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Ukraine as Cold War Epicenter

Hegemonic Exceptionalism

by NORMAN POLLACK

Ukraine came along just as Americans’ fears instilled through the climate of counterterrorism, critically important to inducing complaisance and complicity with respect to US interventions, massive defense spending, and the demiurge for remaining on top (what The Times euphemistically called today [3-5], speaking positively, “credibility and global leadership”), were beginning to flag, a waning interest in global conquest periodically requiring shock treatment to keep intense and self-justificatory. “Came along,” however, is obviously incorrect: America had been fishing in Ukrainian troubled waters for some time, aware of the potential for heightening Cold War tensions at the center of the US’s international posture. Imperialism is not a cliché, but through time and geopolitical-economic experience, its contours must be redrawn to satisfy a meaningful account of its practice. Lenin’s analysis may have accurately described the late-19th century world, say through World War I and into the ‘Twenties, in which markets, investments, and raw materials were driving forces in themselves. Even America, in contradistinction to traditional imperialism involving tariffs and the seeds of war, had its own peculiar brand, what Gallagher and Robinson famously called, “the imperialism of free trade.”

But that has changed, for with markets, etc., has come since World War II a growing ideological factor, the ideology, or better, psychopathology, of power-dominance-recognition, for its own sake, granted as making easier and seemingly legitimizing the traditional form, yet also a reification of toughness fitting an authoritarian collective-personality structure. Domination of others has become habituated in, and the constant expectation of, the American mind-set, whose origins may have rested in capitalism’s shaping of the social structure on hierarchical class lines, salted with the historical presence of slavery then segregation as well as the xenophobic attitude toward immigrants. Whatever the alchemic traces of interior repression—and here the treatment of industrial labor, especially from the Great Railroad Strike of 1877 through Steel (1919) and the Sit-Down later, along with the suppression of the Bonus Marchers in ’32, have to be added to the mix—the predisposition to Exceptionalism, actively translated into power-terms, hegemony pure-and-simple, if need be against all comers, characterizes both policy and societal mentality in increasingly intensified form since the aftermath of World War II.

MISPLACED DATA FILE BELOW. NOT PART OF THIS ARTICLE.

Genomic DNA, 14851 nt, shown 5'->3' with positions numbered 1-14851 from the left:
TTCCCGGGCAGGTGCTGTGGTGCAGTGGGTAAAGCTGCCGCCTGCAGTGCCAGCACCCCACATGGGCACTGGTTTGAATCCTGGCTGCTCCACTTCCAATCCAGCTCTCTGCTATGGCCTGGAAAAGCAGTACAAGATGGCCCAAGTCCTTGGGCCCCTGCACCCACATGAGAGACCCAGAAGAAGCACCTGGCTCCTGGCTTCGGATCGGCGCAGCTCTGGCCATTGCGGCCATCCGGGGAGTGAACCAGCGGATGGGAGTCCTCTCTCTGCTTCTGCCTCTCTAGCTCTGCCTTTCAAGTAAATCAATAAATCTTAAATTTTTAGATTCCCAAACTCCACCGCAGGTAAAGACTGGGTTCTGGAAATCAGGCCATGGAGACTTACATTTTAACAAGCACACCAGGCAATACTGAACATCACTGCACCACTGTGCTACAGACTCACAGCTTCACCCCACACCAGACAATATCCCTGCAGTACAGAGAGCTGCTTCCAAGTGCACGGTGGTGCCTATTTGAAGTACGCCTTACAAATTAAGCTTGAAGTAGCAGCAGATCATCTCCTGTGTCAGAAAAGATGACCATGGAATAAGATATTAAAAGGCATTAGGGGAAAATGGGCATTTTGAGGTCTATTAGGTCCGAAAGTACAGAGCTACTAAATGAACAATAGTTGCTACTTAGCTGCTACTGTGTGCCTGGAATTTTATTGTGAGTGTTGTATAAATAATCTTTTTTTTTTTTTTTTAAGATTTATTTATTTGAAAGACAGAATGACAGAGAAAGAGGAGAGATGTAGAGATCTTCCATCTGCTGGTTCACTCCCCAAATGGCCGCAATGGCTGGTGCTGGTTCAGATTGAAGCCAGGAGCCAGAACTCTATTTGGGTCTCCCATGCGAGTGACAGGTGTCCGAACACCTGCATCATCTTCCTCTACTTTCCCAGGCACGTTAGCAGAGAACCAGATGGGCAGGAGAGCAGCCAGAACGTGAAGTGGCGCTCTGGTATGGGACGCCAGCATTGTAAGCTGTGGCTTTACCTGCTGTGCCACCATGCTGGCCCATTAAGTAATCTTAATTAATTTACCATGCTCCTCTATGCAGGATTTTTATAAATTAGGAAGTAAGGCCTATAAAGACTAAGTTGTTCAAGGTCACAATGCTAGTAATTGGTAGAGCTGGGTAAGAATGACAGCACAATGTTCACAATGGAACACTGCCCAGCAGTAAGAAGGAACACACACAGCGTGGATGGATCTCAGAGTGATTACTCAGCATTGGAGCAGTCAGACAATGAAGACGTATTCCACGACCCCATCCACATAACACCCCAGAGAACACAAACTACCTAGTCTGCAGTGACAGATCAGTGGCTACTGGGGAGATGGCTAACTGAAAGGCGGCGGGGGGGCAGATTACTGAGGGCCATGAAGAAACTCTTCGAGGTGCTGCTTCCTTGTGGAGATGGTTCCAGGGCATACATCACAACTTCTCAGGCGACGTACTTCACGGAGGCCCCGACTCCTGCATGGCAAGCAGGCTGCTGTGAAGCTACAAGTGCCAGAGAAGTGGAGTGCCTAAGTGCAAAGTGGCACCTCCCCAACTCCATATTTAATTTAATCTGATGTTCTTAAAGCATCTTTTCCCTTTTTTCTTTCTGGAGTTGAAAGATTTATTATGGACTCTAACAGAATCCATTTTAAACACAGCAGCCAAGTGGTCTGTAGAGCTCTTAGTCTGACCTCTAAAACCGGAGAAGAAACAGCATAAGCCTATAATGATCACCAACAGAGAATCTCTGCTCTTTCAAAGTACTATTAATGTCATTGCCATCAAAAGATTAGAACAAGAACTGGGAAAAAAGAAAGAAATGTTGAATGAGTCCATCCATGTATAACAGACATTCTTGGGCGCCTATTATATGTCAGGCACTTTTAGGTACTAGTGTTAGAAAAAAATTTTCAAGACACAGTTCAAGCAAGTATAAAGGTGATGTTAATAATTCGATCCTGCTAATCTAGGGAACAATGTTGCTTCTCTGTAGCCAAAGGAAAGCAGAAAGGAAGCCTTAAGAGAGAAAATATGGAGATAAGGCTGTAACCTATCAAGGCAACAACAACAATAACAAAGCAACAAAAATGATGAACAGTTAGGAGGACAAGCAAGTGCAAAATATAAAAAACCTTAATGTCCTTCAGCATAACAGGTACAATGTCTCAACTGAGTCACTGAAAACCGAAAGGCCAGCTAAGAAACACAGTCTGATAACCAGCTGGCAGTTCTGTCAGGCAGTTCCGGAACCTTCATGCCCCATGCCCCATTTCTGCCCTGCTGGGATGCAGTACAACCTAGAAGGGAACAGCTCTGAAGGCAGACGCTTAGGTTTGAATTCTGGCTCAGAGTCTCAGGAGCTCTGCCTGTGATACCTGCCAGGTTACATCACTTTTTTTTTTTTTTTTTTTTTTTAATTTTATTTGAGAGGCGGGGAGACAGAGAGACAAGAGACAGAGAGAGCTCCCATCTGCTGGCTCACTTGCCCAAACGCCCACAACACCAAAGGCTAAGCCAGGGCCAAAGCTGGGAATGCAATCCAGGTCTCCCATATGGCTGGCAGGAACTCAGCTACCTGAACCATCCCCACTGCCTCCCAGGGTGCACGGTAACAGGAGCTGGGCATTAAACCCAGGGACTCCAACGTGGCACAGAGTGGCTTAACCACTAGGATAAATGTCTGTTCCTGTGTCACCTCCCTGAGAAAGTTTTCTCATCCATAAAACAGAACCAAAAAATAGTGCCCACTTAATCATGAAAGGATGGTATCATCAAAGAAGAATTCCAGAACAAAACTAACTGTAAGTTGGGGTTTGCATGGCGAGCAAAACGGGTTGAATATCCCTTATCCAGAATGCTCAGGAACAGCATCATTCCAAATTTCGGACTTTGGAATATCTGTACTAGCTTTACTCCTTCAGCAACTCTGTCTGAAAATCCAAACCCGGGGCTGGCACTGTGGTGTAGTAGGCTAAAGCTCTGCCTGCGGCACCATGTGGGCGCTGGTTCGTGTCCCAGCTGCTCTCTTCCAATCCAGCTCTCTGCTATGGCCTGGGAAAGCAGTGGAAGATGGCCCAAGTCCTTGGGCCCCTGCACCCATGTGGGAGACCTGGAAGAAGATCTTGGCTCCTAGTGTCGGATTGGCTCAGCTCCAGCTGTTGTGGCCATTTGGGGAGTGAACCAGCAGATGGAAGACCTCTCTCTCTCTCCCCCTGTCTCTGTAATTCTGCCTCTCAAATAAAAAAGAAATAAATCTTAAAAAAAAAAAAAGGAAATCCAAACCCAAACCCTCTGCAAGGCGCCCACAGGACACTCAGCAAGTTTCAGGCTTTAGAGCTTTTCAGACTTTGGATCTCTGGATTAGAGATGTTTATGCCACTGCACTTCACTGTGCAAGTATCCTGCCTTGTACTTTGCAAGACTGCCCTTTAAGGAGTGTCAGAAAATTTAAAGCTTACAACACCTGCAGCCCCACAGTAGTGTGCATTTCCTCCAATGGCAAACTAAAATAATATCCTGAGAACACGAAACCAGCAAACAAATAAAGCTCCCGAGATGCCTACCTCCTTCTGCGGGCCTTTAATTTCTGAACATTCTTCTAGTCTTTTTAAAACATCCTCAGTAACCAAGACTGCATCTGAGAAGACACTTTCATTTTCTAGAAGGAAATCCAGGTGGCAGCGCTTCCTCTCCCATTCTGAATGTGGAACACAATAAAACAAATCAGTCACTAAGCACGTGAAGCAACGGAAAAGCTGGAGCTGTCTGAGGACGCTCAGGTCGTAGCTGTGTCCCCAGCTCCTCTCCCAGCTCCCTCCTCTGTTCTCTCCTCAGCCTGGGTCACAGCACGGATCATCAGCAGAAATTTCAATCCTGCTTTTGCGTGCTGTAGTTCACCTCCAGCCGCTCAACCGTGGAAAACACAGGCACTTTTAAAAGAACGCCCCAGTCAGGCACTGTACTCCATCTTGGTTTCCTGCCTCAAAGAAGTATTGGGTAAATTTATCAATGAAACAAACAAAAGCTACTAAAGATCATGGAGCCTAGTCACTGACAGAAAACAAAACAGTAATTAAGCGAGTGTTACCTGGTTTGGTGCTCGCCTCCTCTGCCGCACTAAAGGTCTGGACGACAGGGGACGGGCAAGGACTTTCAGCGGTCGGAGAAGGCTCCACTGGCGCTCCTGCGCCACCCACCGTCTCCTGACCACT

In a formalistic democracy, violated with impunity at every turn by the leadership structure (invariable bipartisan continuity) itself and speaking for the business and military communities-of-interest as well, shibboleths of freedom remain conspicuous, and simultaneously are negated by the regimentation of mind, with the result—pardon the neologism—of the ideologization of US policy top-to-bottom. Yes, markets, but, e.g., the Trans-Pacific Partnership, like NAFTA before it, and who knows what, with respect to the EU after, serves a greater purpose, as though American capitalism, for starters, must be fully militarized if it is to survive on terms acceptable to its ruling groups. Capitalism and Cold War become reciprocally defined in the modern era. Here Lenin is not abandoned so much as updated, with the ideology of hegemony for its own sake as a motivational factor facilitating yet also TRUMPING the original concerns.

John Kerry, whom we might term an ultra-imperialist statesman, were he not the new version of the Tony-Blair lapdog, is scurrying around Kiev extending promises of billion dollar loan guarantees and showering affection on the new “government” expected to do US-EU-IMF’s bidding, along with his warning statements to Putin of just retribution for Russian (the term “Kremlin” increasingly colors media accounts, perhaps to encourage a knee-jerk reaction confusing “Russia” and “Soviet,” Putin and Stalin) actions in Crimea. Who needs his Assistant Secretary of State’s use of the “f” word, chastising the EU for not demonstrating greater belligerence toward Russia, at the same time practically outlining the new Kiev government leadership which came (magically?) into existence, when Kerry, as Obama’s alter ego, is fully capable of conducting a one-man display of unmitigated hostility gaining the world’s attention? One almost suspects Kerry is using Ukraine to verify his Cold War-hardness credentials, as a means of appealing to a reactionary electorate in a return bid for the presidency.